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H.B. Smith Boiler circa 1954

We have an H.B. Smith Co. boiler in our basement that was installed in 1954.

The metal plaque on the inside of the unit says: #15-150-1500-100-1100.

Cast into the iron on the side of the boiler it says: 7500 Mills Boiler - Smith - Taco - Tankless No SS 11-15.

How can I find a manual or information about this boiler?

Thanks so much in advance,
Annie

Comments

  • Steamhead
    Steamhead Member Posts: 16,719
    How about taking some pictures and posting them here? Also, is this a steam or a hot-water system?
    All Steamed Up, Inc.
    Towson, MD, USA
    Steam, Vapor & Hot-Water Heating Specialists
    Oil & Gas Burner Service
    Consulting
  • EBEBRATT-Ed
    EBEBRATT-Ed Member Posts: 15,307
    I probably have some info on those I will look tomorrow. A pic will help. Made by HB Smith in Westfield, MA.

    They made many different models with a few different ratings but are all basically the same. The manual wont help much I am sure the 1954 burner you have has been replaced??

    That same boiler was made for at least 40 years
    TGerken
  • EBEBRATT-Ed
    EBEBRATT-Ed Member Posts: 15,307
    Unfortunately I must have thrown all my old HB Smith catalog away.

    If you have any specific questions repost and we will try and help.
  • Jamie Hall
    Jamie Hall Member Posts: 22,908
    Couple thoughts on that boiler. The boiler two generations before Cedric in the place I care for was an HB Smith, and much to @Charlie from wmass dismay the old steam drum is still in use (my idea, not his!). End result between his beautiful drop header and that steam drum is insanely dry steam.

    However. That is beside the point.

    The main point is that HB Smith -- which had been installed in 1930 -- didn't heat the place any better than Cedric does, and used almost twice as much oil to do it (it had a 5 gallon per hour Quiet May -- which wasn't quiet in the least -- vs. Cedric's now 3.0 gph...).

    Improvements have been made over the years...
    Br. Jamie, osb
    Building superintendent/caretaker, 7200 sq. ft. historic house museum with dependencies in New England
  • AnnKatz
    AnnKatz Member Posts: 4
    This is a one-pipe steam system, converted from original 1912 coal.

    We're trying to determine if our plumber is a knucklehead, because he's given us conflicting information, but we're in a very small rural town, and he's the best we've found.

    Please see attached photos.





    exqheat
  • KC_Jones
    KC_Jones Member Posts: 5,692
    We might also be able to help with the conflicting information if you let us know what is going on.
    2014 Weil Mclain EG-40
    EcoSteam ES-20 Advanced Boiler Control
    Boiler pictures updated 2/21/15
  • Jamie Hall
    Jamie Hall Member Posts: 22,908
    What, if anything, is wrong with it? It looks to be in OK shape, and the piping is reasonable... Or with the system as a whole?
    Br. Jamie, osb
    Building superintendent/caretaker, 7200 sq. ft. historic house museum with dependencies in New England
  • AnnKatz
    AnnKatz Member Posts: 4
    Well, we're trying to improve things. Some of the radiators bang, some gurgle, some spit, some hiss and some don't heat evenly.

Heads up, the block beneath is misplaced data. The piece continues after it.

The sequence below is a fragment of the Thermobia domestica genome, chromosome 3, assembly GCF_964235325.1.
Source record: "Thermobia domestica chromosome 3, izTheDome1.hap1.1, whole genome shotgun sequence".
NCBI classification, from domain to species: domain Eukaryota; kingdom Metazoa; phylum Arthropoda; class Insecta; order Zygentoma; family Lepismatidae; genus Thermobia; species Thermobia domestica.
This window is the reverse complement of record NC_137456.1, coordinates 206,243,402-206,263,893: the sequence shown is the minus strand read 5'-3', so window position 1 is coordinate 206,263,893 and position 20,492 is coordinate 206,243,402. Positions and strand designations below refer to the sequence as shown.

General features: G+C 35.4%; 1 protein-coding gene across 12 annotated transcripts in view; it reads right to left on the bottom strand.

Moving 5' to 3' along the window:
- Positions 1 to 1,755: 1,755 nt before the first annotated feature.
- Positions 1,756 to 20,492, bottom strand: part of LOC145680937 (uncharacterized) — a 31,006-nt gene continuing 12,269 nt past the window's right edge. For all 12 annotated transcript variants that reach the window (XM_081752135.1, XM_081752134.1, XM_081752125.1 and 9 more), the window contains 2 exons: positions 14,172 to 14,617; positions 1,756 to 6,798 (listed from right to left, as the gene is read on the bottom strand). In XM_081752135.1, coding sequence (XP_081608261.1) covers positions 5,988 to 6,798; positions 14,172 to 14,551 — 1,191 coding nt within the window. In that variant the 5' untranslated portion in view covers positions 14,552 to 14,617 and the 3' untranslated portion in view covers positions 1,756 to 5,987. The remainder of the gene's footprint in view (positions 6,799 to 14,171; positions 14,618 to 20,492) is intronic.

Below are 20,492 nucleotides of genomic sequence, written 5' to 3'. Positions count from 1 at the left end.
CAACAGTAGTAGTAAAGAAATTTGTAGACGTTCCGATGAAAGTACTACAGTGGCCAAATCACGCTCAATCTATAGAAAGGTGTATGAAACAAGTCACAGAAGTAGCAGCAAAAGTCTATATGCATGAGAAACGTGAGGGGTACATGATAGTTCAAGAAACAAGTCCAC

We have insulated the bare pipes in the basement and replaced air vents on the mains.

    The boiler water level in the glass is dirty and bounces quite a bit, and goes too high unless we drain it every few days.

    The main concerns are:
    a) why does the boiler water level keep rising?
    b) can the dirt in the boiler be cleaned or flushed?

    Thanks again for all your help!
    Annie
  • Jamie Hall
    Jamie Hall Member Posts: 22,908
    The rising boiler water level could be one of two things. If there is a domestic hot water coil, it could have a pinhole leak and be adding water. Or it could simply be that the valve for the water feed to the boiler is leaking slightly.

    The boiler can be cleaned and flushed, and it is quite possible that it should be. If there are oils on the surface, they can make the water level bouncy (though if the bounce is less than an inch to an inch and a half, I'd not worry about it) and they can be removed by skimming. I'll have to look at the pictures again -- later! -- to see if that would be easy. Otherwise, the system can be drained and flushed out and refilled -- but that is better done in warmer weather!

    The banging you mention should be looked into and corrected. It is most likely to be water hammer, which usually comes from pipes which have lost their proper slope or sagged, or sometimes from radiators which have sagged so they don't drain properly (particularly the ones which gurgle!). Check the piping for proper slope, and likewise the radiators. Think like water: you want all the water formed by the condensing steam to flow easily back to the boiler.

    The spitting vents make we wonder a bit what pressure the system gets to; the pressure control on the boiler should be set to cut the burner off at about 1.5 psi to 1.8 psi.

    And last -- none of the things you are trying to correct are related to the boiler itself, so replacing the boiler wouldn't change them!
    Br. Jamie, osb
    Building superintendent/caretaker, 7200 sq. ft. historic house museum with dependencies in New England
  • BobC
    BobC Member Posts: 5,471
    edited November 2016
    If the water level rises on a regular basis you have a leak in the fill valve or if you use the boiler to make hot water with and internal coil a leak in that coil. Try valving off any outomatic feeder, the seats on those may not be sealing properly.

    If the boiler water is filthy you should get the boiler skimmed and then drain and flush the boiler out. If it's really filthy somebody may have to use a cleaning wand on it. Make sure the boiler is brought up to steam after refilling to drive off any oxygen in the water.